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So why do it?

Maybe you've come across this one about Brazil nuts (which I avoid):

 

Arrus, K, Blank, et al. Microbiological and Aflatoxin Evaluation of Brazil NuPods and the Effects of Unit Processing Operations. J Food Prot. 2005;68(5): 1060-5

 

Like you and your stated reasons, I mostly don't soak them either. But I sometimes will if for no other reason than the rancid nuts and seeds tend to rise to the surface, so I toss those. Who wants an unnecessary battle between my chemicals versus rancidity?

 

Also the observation that soaked nuts begin to sprout is a beautiful reminder of the miracle of life, that sounds woo, but wouldn't it seem that certain chemicals within the soaked ones come alive and these may be beneficial? Or not, haha.... Finally, soaking the things makes them softer and perhaps easier on my teeth. Ever experienced tooth pain from eating soft rocklike almonds? Then again, chewing hard nuts might strengthen jaw muscles, so.... But, like you say, it seems like soaking benefits are speculations since the nut industry is doing just fine financially, thank you, so why soak the crop with nabobs of nutty negativity?

Edited by Sthira

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Well, the context in which soaking was discussed was phytic acid. I continue to regard that as a fraught issue when it comes to nuts. Who knows, maybe there are contexts in which phytic acid is a net positive for health rather than net negative. Studies on health outcomes seem to indicate that unsoaked nuts are just fine. But does that mean that there aren't different contexts where soaking might be beneficial - apart from impact on phytic acid - of course not. A friend of mine had his dentist recommend that he soak his almonds (which my friend consumes daily), because it would lessen the stress on his teeth. That might be a legitimate issue for my friend - I am not 100% sure it applies to everyone, as it might be benficial for teeth roots and the ridge bones to experience stress (from chewing non-soaked almonds). Then again, it might - perhaps - be beneficial to lessen the stress through soaking if you have a lot of tooth wear from eating tons of F&V (like many of us here do). It's a balancing act. Perhaps for some soaking might be just the ticket, for others less so. It comes down to the individual and their needs. I tend to buy my nuts from reliable places like Trader Joe's almonds that I can be reasonably sure of the provenance of their products, storage and transportation practices and high turnover - so I don't need to soak in order to get rid of rancid nuts/seeds. But if you have an issue with that, and soaking solves it - more power to you. Ultimately, YMMV. But in these posts my concern was more with the phytic acid claims.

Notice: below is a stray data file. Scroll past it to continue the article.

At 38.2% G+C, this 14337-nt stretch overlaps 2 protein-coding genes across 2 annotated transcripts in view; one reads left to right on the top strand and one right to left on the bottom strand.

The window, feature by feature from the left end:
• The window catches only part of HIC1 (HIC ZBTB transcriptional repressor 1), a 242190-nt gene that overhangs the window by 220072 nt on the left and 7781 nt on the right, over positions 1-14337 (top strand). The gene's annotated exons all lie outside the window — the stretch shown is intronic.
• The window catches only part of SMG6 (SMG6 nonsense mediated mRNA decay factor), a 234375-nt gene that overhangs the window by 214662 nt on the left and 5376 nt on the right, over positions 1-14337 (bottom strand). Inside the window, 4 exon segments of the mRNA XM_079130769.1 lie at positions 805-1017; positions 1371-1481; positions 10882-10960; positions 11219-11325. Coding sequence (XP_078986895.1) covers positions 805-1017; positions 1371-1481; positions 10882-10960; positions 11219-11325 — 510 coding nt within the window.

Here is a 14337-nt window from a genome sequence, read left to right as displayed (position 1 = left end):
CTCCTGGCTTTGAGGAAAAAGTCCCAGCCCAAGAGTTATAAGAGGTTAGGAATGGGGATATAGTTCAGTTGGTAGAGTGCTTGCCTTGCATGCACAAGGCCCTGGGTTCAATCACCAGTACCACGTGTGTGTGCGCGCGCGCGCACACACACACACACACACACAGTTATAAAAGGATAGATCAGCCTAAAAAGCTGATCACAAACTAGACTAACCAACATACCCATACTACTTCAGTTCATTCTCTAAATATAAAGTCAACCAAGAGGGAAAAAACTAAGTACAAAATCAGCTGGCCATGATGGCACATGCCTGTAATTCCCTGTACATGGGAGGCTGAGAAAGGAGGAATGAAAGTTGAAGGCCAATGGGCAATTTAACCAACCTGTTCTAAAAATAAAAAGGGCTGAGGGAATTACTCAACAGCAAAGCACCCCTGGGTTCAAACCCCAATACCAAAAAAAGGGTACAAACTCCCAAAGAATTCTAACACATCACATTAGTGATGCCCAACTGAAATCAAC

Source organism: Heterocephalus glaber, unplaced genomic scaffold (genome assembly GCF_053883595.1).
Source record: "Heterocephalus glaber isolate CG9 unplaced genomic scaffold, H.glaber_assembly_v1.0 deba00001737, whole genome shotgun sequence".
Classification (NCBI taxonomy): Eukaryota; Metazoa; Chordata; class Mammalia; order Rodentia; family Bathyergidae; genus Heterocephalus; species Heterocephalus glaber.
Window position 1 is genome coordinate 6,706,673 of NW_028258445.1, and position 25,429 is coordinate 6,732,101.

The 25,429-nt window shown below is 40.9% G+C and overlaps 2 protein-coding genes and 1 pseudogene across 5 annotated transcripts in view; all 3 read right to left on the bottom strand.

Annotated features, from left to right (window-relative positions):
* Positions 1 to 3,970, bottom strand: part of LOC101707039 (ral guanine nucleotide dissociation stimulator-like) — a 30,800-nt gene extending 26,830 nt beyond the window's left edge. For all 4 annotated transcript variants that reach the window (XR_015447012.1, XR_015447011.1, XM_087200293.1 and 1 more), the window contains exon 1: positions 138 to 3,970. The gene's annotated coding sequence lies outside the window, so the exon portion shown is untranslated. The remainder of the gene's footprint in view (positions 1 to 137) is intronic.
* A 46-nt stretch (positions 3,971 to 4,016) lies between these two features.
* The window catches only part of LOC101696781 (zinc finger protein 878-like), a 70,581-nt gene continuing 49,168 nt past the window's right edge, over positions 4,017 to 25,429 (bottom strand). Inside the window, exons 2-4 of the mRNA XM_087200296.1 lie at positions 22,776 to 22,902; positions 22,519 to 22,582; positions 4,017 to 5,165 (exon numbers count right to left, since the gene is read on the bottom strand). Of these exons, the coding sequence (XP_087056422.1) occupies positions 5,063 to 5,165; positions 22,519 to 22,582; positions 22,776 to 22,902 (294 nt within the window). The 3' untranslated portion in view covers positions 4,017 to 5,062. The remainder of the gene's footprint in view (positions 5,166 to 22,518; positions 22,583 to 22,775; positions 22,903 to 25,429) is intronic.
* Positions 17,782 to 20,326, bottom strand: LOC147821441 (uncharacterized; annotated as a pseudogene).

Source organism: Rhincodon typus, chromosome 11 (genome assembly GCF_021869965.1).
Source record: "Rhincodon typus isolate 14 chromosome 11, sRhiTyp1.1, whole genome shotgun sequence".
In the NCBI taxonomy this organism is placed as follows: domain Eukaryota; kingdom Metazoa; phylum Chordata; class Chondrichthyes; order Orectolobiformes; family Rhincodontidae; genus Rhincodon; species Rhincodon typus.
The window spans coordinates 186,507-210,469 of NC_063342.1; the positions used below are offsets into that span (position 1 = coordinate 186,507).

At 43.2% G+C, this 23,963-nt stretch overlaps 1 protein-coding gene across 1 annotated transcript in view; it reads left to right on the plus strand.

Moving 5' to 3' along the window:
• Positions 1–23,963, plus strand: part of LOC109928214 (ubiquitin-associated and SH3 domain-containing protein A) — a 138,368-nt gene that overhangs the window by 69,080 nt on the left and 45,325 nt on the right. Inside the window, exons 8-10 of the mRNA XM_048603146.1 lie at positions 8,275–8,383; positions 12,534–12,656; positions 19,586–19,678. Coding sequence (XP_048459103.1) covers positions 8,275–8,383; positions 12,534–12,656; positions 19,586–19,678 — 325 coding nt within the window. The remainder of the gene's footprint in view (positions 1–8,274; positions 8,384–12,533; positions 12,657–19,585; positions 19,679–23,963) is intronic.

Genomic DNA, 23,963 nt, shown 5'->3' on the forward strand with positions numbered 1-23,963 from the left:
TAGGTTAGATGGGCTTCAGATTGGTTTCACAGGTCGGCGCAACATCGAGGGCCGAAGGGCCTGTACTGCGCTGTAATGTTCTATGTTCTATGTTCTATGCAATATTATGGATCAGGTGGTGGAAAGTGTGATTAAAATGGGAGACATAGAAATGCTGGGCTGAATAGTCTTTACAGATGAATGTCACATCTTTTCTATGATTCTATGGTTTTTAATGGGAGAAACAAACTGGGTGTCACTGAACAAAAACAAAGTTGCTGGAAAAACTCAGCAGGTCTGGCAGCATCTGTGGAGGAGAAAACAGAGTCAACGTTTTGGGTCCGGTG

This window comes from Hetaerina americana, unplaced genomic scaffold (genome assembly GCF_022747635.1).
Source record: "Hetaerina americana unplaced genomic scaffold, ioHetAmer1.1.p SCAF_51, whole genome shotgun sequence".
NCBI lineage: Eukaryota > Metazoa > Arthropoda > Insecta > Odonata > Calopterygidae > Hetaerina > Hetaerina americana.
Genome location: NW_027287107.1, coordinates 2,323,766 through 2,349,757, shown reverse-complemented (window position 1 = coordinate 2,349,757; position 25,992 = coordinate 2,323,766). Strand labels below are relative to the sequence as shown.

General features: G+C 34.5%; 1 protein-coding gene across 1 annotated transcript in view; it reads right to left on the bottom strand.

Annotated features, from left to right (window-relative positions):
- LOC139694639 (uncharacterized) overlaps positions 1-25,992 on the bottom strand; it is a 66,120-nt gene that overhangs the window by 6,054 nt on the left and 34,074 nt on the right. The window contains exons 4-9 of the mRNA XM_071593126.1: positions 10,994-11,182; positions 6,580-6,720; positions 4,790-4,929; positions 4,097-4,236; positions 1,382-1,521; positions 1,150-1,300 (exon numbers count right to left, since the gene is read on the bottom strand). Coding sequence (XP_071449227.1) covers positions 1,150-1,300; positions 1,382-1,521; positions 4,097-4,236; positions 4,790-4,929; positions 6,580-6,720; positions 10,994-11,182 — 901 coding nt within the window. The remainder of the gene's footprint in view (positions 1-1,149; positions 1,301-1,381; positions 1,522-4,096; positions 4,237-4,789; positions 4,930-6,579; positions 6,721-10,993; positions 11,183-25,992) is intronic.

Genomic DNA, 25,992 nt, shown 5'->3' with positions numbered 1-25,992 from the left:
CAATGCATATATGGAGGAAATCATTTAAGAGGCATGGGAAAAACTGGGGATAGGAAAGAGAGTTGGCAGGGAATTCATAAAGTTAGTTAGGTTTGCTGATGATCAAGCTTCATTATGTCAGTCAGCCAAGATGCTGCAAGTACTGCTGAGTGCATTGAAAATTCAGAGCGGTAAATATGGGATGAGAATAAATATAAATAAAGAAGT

For those who strongly believe in the benefits of soaking, you can always use the old Dean trick: split the difference. Eat some of each: soaked and non-soaked! That way you cover your bases (assuming one does not interfere with the other!).

Edited by TomBAvoider

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Hi Tom and ALL!

 

I agree pretty with Tom. 

 

Perhaps also noteworthy:  Al posted a brief note, on a (very small, in vitro) study, that suggested that those eating a plant based diet (which we all do, whether we eat a small amount of animal food as well), develop a gut microbiota that contains bacteria (or other microorganisms) that thoroughly digest phytic acid.  More research in that directions would be interesting.

 

But, no way will I soak my nuts.  In fact, I keep them raw, in my freezer -- most of my nuts are eaten very hard, and cold, directly from the freezer.

 

Good for my teeth!

 

  :)xyz

 

      --  Saul